The difference between an army and Japan’s self-defense forces is that the latter can only be defensive with weapons for defensive purposes. However, Japan has long owned offensive weapons such as submarines and large battleships, and has deployed a large number of advanced F-35 fighters in the past two years. The country’s military is among the world’s strongest. Kishida also seeks to develop counterattack capabilities while revising its National Security Strategy by the end of this year. If this truly happens, Japan may no longer be a peace-loving country as it claims, but a source of uncertainty in East Asia.

In fact, Abe adopted the policy of hollowing out the pacifist constitution during his administration. For example, bills approved by parliament in 2015 allowed the military to fight abroad for the first time since the end of World War II. In the past two years, Abe had also been promoting alignment with NATO, and to increase military spending to more than 2 percent of Japan’s GDP, double the current level.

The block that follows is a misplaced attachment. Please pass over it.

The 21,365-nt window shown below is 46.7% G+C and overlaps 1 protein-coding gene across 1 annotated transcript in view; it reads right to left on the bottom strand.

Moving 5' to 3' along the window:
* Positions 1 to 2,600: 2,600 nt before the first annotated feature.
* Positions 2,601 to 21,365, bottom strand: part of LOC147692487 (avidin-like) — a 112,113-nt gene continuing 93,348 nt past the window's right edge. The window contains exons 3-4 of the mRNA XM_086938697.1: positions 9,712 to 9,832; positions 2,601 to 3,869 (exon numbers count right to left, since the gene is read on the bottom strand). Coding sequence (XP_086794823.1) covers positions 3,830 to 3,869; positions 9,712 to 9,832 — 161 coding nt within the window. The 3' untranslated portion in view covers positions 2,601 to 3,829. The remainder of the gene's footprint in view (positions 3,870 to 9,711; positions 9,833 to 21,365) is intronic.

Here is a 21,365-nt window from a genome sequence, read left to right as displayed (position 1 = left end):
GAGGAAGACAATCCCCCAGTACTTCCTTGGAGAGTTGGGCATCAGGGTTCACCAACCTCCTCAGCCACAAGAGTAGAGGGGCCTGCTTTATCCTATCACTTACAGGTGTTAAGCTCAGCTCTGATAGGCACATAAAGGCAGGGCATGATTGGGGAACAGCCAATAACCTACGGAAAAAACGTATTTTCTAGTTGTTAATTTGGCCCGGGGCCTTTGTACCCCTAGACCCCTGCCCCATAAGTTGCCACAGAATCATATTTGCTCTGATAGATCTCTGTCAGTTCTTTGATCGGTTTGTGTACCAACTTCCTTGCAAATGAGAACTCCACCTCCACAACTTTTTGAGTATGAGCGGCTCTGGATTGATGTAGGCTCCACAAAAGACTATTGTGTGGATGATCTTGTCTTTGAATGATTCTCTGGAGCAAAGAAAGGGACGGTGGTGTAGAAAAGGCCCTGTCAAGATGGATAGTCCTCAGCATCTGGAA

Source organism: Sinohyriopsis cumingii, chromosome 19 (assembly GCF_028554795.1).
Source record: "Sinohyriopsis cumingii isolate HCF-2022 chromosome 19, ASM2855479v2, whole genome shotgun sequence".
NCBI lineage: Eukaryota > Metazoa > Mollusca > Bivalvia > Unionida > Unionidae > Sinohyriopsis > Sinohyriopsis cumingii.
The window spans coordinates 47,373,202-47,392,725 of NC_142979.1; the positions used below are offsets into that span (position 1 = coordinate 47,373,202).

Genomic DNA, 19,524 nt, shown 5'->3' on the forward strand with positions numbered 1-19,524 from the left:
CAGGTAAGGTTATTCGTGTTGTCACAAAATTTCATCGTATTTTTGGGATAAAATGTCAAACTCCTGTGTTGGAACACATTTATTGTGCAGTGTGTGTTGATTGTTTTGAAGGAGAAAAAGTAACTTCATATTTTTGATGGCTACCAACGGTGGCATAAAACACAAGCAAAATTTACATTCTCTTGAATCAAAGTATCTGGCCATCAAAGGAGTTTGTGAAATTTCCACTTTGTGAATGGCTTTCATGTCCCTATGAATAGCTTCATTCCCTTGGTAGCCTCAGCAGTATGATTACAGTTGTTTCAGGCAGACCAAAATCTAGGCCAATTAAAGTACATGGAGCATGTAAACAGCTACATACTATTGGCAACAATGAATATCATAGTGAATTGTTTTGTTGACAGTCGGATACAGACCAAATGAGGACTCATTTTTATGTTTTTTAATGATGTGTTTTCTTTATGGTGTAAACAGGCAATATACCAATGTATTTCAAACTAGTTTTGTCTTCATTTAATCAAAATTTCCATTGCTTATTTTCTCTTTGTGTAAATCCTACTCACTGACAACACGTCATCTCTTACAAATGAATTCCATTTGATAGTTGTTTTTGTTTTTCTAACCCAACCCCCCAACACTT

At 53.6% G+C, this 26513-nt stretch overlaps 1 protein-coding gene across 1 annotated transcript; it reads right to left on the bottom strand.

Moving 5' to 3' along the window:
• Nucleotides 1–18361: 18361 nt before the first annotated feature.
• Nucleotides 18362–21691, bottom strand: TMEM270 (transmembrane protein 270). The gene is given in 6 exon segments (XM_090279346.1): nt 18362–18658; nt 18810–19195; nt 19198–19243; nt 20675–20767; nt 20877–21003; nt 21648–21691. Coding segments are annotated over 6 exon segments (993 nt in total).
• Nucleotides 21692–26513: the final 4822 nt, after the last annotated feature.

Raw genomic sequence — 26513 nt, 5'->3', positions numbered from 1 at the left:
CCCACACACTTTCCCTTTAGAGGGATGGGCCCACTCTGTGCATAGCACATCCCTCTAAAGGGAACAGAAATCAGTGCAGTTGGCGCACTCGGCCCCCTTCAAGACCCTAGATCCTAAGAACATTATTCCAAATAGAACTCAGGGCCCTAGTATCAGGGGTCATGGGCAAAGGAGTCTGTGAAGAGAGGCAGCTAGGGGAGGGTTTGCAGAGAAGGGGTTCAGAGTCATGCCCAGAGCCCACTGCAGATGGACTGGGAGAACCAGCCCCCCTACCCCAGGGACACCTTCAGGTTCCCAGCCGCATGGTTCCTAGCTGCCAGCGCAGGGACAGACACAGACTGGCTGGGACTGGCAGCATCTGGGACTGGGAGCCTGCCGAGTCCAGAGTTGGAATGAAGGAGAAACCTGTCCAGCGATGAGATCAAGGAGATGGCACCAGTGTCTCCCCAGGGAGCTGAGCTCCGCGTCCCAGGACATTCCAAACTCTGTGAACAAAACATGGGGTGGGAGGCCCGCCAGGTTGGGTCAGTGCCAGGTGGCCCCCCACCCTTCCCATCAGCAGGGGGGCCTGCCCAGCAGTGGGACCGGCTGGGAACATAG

However, this strong military goal promoted by Abe is constrained by Japan’s financial predicament. The current fiscal expenditure of the Japanese Government is 1.6 times the tax revenue. Government debt, including government bonds and borrowings, so-called “national debt,” reached a record high of 1,241 trillion Japanese yen ($8.93 trillion) as of the end of March, according to Japanese media. The national per-capita debt exceeded 10.1 million Japanese yen ($72,000). When Abe was alive, he insisted on doubling military spending by issuing additional treasury bonds, which Kishida did not agree with. So, how Kishida will deal with this issue remains to be seen.

Abe’s pursuit of amending the constitution to strengthen the military, and his efforts over the years to strengthen Japan’s global alliance to contain China, seem to have led Japan into a dead end. Perhaps, now is a chance for Kishida to turn a corner.


The author is an associate researcher with the China Institute of International Studies.